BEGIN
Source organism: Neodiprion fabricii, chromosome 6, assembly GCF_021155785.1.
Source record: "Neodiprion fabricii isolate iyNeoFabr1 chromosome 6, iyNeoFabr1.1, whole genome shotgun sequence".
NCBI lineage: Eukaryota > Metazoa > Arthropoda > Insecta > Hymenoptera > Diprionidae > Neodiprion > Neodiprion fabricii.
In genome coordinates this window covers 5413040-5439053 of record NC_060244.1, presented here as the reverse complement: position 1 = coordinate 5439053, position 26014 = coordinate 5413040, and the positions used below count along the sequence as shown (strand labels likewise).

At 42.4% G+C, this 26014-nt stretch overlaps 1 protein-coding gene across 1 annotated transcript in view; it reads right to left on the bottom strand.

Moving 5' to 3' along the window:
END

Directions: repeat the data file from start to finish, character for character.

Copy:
Source organism: Neodiprion fabricii, chromosome 6, assembly GCF_021155785.1.
Source record: "Neodiprion fabricii isolate iyNeoFabr1 chromosome 6, iyNeoFabr1.1, whole genome shotgun sequence".
NCBI lineage: Eukaryota > Metazoa > Arthropoda > Insecta > Hymenoptera > Diprionidae > Neodiprion > Neodiprion fabricii.
In genome coordinates this window covers 5413040-5439053 of record NC_060244.1, presented here as the reverse complement: position 1 = coordinate 5439053, position 26014 = coordinate 5413040, and the positions used below count along the sequence as shown (strand labels likewise).

At 42.4% G+C, this 26014-nt stretch overlaps 1 protein-coding gene across 1 annotated transcript in view; it reads right to left on the bottom strand.

Moving 5' to 3' along the window: